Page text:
Location: Pantego, Texas, United States

Thursday, April 16, 2009

Here is a comment from England regarding wind power. There are several problems with wind power. The huge wind turbines are is unsightly, and noisy. The wind doesn't blow strongly enough near where the power is needed, so expensive transmission lines have to be constructed to deliver the power to customers. The wind is intermittent, and tends to not blow when power demand is highest, so backup generating capacity is needed to avoid having brownouts or even blackouts. When the price of wind power is discussed, the expense of the transmission lines and the large reserve generating capacity are never discussed. Here is an example of the usual cost projections for various electricity generation systems: (This is from the April 27, 2009 issue of Forbes Magazine, pp. 110, and is attributed to the Energy Information Administration.)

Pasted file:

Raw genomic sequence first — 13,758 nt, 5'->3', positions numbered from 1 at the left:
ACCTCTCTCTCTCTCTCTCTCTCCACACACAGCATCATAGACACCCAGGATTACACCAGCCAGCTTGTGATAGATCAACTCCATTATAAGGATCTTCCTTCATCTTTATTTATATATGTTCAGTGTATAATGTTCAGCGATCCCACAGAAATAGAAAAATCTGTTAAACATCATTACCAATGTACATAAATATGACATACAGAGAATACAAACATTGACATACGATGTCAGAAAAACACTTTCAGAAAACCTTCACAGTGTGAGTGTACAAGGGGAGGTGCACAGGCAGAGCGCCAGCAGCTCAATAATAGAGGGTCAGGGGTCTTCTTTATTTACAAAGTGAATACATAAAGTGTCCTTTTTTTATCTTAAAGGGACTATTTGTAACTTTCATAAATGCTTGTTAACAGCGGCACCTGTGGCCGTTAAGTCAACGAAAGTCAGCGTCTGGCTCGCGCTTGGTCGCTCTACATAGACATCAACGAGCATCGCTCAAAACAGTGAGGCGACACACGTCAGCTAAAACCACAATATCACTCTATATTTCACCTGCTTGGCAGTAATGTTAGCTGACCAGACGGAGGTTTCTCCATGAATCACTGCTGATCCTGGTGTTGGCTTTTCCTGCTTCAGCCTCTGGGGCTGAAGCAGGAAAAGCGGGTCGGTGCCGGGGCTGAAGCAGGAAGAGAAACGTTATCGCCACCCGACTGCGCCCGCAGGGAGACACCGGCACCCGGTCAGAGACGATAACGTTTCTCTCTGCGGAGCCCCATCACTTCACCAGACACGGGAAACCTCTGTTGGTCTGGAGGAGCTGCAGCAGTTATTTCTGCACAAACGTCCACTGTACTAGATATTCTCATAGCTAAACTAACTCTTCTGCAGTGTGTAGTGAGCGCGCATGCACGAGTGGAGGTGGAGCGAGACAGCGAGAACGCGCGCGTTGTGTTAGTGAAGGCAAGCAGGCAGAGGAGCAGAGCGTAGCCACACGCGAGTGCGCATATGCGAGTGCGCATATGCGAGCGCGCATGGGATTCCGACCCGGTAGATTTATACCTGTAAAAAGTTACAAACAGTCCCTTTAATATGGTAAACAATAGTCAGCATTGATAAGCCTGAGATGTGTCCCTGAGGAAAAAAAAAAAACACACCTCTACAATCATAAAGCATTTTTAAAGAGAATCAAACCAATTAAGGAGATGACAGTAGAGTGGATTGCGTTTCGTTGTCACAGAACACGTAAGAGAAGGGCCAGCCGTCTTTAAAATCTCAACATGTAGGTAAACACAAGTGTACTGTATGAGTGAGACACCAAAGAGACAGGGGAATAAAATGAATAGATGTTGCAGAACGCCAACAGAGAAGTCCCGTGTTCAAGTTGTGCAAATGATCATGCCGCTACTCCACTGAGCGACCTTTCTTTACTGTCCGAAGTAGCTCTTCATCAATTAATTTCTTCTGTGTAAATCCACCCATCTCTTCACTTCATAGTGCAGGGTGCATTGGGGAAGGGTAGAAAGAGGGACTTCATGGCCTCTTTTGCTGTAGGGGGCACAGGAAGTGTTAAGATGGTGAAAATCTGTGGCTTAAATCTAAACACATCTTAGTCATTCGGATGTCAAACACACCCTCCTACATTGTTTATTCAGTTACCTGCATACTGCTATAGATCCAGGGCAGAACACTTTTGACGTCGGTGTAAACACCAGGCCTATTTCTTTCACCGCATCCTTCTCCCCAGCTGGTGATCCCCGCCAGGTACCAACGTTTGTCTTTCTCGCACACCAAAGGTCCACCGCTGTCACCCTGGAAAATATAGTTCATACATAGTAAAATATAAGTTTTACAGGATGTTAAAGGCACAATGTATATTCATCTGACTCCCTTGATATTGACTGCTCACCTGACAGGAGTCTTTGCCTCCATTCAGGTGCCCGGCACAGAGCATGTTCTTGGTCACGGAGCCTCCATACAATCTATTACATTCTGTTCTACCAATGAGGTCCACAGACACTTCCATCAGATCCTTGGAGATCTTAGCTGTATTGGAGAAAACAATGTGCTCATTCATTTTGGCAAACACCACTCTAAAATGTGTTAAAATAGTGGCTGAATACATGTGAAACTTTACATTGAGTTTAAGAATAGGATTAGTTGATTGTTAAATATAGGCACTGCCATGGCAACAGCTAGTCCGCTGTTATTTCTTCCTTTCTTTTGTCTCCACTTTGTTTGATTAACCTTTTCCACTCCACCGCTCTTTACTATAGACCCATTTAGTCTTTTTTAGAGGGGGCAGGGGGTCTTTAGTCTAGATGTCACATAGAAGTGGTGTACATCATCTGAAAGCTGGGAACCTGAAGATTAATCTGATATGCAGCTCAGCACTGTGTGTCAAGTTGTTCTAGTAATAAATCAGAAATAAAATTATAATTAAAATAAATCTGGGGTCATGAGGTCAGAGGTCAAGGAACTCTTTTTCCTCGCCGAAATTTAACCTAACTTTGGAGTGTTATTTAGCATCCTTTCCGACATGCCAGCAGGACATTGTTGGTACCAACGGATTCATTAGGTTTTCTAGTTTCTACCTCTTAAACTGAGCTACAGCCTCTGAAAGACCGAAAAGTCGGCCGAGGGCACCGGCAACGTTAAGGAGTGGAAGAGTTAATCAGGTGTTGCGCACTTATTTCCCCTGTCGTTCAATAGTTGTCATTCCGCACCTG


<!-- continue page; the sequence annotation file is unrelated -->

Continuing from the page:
System, Cost (Cents/kW-hr)

Wind, 9.1

Coal, 7.9

Natural Gas, 8.1

Nuclear, 10.5

Solar, 25.0

There is a 2 cent/kW-hr subsidy for wind at present, which appears to make it competitive. But, these numbers do not include the cost of backup systems or transmission lines. Texas is currently spending $5 billion for transmission lines to bring the wind generated electricity to market. This cost is to be added to everyone's electric bill. In Dallas-Ft. Worth we pay much more for electricity than the 8 cents/kW-hr that would be expected based on the above chart. For that we can thank the state legislature which lets the electric company raise the price of electricity when the price of natural gas goes up (even though about half of the electricity is produced in coal fired or nuclear plants) but doesn't make them reduce the cost when the price of natural gas falls so the price ratchets up when the price of natural gas goes up, but doesn't go down. (Recently natural gas cost $13 per mcf, but now costs only $3.60 per mcf.) I don't know if the electric generating companies management just bamboozled the legislature, or if the members were just not very smart, or if they were paid off. Readers can decide for themselves which is most likely. (TXU management recently sold the company for a huge markup based on this good deal they had gotten from the legislature, resulting in huge bonuses for top management.)


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